I would like to try to clear up confusion about the Graddy and Grady families of Virginia Colony. Father and son John and William Graddy (with two d's) landed in Virginia Colony in the year 1700 according to Records of Early American Families. John and William Graddy arrived from northern Ireland, but the Graddy family is of Scots Irish descend, which means they were Scots living in Ireland, their families transported there by orders from the King of England. A few years after arrival John and William were living in North Carolina Colony - William Graddy received fifty acres on Deep Creek in Bertie County from James Rutland. The name is said to have been pronounced Graddy in Duplin County, to which William's son, John, moved in 1739 to land on the fork of Burncoat Creek and Northeast River. Although some later generations of John and William's family would drop a "d," but keep the Graddy pronunciation, the name was originally Graddy with two "ds."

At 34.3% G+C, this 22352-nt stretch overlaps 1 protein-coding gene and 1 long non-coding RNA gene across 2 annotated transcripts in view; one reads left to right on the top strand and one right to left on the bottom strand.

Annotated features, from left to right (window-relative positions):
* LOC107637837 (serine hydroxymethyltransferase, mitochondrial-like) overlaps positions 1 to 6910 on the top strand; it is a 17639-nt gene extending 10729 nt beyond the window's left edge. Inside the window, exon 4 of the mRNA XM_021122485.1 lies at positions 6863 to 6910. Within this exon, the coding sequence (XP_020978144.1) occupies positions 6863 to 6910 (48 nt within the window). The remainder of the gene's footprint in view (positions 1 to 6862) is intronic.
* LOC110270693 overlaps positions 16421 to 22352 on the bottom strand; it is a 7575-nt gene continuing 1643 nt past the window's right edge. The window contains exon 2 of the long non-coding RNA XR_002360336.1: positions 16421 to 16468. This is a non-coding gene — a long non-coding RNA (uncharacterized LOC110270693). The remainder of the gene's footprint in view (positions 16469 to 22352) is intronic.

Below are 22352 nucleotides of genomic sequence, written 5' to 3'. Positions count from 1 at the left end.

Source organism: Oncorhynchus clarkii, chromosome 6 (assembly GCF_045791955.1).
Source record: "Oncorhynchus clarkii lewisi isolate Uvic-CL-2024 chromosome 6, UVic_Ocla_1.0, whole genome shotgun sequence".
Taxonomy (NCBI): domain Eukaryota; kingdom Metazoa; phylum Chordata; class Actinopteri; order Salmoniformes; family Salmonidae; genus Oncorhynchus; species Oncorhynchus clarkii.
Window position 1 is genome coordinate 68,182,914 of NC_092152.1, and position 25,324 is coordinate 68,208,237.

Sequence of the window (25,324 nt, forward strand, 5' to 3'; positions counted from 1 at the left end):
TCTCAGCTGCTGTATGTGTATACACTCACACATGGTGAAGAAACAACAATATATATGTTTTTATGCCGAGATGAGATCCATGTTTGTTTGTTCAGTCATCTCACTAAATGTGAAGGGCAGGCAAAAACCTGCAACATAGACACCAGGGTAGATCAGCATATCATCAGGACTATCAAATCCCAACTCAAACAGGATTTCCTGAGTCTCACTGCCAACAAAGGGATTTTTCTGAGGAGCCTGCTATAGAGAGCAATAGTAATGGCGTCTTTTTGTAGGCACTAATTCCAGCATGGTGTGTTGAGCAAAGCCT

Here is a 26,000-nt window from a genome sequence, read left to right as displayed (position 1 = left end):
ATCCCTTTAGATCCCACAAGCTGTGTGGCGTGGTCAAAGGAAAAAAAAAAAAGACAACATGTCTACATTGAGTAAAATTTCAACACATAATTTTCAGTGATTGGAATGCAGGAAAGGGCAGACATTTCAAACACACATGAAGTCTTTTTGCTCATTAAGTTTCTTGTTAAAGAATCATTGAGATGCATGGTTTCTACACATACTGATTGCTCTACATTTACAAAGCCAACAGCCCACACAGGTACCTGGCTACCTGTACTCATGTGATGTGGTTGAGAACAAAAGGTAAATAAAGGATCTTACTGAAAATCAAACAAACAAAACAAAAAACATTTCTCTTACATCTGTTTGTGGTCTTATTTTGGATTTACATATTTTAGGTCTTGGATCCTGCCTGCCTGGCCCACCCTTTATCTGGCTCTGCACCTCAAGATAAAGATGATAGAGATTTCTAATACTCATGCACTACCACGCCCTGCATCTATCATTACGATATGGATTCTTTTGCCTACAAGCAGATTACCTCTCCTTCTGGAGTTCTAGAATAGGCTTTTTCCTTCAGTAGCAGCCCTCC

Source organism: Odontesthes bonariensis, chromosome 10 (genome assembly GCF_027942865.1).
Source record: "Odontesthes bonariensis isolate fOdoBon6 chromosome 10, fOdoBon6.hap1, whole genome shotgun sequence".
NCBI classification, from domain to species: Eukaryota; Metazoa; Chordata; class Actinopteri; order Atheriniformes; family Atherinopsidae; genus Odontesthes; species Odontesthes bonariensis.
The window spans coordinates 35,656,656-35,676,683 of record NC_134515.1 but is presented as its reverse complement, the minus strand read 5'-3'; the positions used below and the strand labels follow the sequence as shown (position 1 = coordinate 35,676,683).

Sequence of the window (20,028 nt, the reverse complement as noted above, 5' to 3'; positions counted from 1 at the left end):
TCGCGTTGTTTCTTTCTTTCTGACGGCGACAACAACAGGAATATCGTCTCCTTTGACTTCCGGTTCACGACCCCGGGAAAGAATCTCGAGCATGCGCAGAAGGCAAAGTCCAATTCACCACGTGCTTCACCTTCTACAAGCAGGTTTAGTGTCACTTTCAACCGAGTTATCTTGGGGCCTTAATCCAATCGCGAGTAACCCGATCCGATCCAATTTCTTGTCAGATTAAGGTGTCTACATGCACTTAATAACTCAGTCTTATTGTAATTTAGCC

A different family from Ireland, the Grady family, which was originally O'Grady, arrived in Virginia Colony in the late 1600s. Some researchers of this family believe the name of the immigrant ancestor to have been Alexander O'Grady, although there is disagreement among the family members today. This family name was always Grady and pronounced that way in the colonies, and O'Grady in Ireland. The Grady family also like the Graddy family moved westward to some of the same areas settled by the Graddy family, hence all the confusion.
So if you are in my Graddy line, please don't confuse our line with the Grady, O'Grady line in Virginia Colony.